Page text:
Category: Public Relations

Robin Thicke and Copyright

Robin Thicke and Copyright

Blurred Lines

Copyright infringement has been a consistently hot topic as the line of intellectual property continues to blur. It is seen in television plot themes, musical licks and graphic imagery. There is a fine line between inspiration and outright duplication so there is a struggle for artists to adapt while remaining original. Often times where the most noticeable “barrowing” is seen in music.

The recent case of Robin Thicke versus Marvin Gaye is intriguing because while there are very strong similarities between the two songs, this case argued the “feeling” of the work is what was copied. Yes, the bass line and drum beat do share strong similarities, but this similarity is nothing close to the level of copyright infringement that has been seen in many other cases. Robin Thicke was found guilty in this case, and was slapped with a heavy fine for the copyright of Gaye’s song.

Duplicating song drum beats, bass lines and alike is not uncommon territory for musicians. Looking at previous examples, the song “Ice, Ice, Baby” by Vanilla Ice received no fines for its blatant copying of Queen and David Bowie’s “Under Pressure.” In this instance, the similarities were so noticeable that the general population was able to pick up on them with little guidance.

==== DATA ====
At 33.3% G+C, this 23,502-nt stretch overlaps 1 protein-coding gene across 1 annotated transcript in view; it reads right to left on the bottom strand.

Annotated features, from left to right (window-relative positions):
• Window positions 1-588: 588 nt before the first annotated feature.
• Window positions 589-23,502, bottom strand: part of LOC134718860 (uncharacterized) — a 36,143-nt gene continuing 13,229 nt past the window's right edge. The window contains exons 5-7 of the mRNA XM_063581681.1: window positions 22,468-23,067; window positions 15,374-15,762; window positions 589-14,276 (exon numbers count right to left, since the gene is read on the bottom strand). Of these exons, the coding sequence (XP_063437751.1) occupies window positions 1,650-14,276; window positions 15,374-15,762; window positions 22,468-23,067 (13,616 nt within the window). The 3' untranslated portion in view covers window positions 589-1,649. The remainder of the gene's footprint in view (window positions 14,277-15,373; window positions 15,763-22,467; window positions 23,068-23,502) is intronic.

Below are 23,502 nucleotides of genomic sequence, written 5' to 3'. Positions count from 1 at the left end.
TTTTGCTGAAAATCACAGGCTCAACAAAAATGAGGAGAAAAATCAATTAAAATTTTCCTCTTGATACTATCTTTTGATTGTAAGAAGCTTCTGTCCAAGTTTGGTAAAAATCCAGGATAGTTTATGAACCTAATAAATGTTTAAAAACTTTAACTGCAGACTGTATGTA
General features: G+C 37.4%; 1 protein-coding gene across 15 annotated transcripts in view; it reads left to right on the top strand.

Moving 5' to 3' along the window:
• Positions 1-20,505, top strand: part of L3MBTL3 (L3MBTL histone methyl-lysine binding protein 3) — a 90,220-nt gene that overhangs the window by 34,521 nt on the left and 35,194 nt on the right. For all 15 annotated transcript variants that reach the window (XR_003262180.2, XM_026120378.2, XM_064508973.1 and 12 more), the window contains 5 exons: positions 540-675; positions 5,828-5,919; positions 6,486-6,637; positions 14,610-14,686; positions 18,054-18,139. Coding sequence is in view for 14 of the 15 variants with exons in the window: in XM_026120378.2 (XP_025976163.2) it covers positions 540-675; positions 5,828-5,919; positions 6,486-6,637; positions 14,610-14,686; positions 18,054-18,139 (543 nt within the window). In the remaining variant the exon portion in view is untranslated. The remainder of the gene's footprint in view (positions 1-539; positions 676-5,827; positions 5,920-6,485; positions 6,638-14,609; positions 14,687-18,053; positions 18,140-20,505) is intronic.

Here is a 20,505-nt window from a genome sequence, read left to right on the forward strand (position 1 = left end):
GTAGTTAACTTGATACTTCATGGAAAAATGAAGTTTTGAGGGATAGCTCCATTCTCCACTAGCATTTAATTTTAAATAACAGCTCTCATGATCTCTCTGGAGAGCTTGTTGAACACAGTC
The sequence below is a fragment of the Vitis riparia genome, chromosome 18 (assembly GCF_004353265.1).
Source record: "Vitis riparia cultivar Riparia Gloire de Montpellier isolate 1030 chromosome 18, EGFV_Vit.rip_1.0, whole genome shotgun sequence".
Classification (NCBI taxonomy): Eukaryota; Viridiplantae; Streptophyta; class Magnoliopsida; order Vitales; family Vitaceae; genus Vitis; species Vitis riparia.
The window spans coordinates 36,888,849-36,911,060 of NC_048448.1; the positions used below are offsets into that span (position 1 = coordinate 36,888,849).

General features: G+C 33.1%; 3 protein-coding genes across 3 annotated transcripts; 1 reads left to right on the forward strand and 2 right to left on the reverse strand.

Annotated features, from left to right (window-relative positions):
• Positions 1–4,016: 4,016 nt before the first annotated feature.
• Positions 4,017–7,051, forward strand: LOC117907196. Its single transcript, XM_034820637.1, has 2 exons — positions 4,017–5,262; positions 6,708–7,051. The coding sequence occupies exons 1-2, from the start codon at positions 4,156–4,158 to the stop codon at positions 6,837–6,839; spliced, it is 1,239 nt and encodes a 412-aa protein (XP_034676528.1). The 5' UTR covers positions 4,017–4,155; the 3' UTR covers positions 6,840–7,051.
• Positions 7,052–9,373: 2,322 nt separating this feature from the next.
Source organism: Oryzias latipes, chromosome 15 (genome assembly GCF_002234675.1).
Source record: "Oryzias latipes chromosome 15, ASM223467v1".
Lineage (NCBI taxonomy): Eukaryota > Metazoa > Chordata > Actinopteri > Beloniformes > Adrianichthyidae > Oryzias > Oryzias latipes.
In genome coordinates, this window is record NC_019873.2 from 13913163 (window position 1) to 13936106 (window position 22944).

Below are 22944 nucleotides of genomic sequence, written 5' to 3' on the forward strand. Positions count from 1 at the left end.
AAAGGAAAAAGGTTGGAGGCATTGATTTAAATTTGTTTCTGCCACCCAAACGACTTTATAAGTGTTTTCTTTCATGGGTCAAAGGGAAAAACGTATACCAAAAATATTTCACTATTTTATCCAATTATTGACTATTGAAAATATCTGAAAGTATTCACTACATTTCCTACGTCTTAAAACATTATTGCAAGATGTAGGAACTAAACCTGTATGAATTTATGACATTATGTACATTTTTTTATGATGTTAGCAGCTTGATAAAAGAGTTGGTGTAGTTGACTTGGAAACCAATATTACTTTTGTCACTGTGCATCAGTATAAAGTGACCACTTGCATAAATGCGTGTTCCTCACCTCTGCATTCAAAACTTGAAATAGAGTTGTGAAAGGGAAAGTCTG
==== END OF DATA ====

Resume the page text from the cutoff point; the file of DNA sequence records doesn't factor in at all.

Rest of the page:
Today sampling older tracks within new music, specifically in rap songs, is incredibly common. Generally, in order to obtain the right to use these samples, rap artists ask for the rights from the other artist to feature the song within their new work. Individuals famous for regularly practicing this sampling are Kanye West, Eminem and Sammy Adams. While West’s style of sampling is much more blatant, using definitive sections of the song right in his own, however Eminem approaches the duplication in a much more subtle way, taking the general melody of “The Stroke” by Billy Squire and pulling it into his recent track “Berserk.” In this case (despite even using some of the same rhyme schemes, and lyrics) Eminem did NOT inform Squire prior to his use, however Squire was quoted saying that he was flattered and really enjoyed the adaption.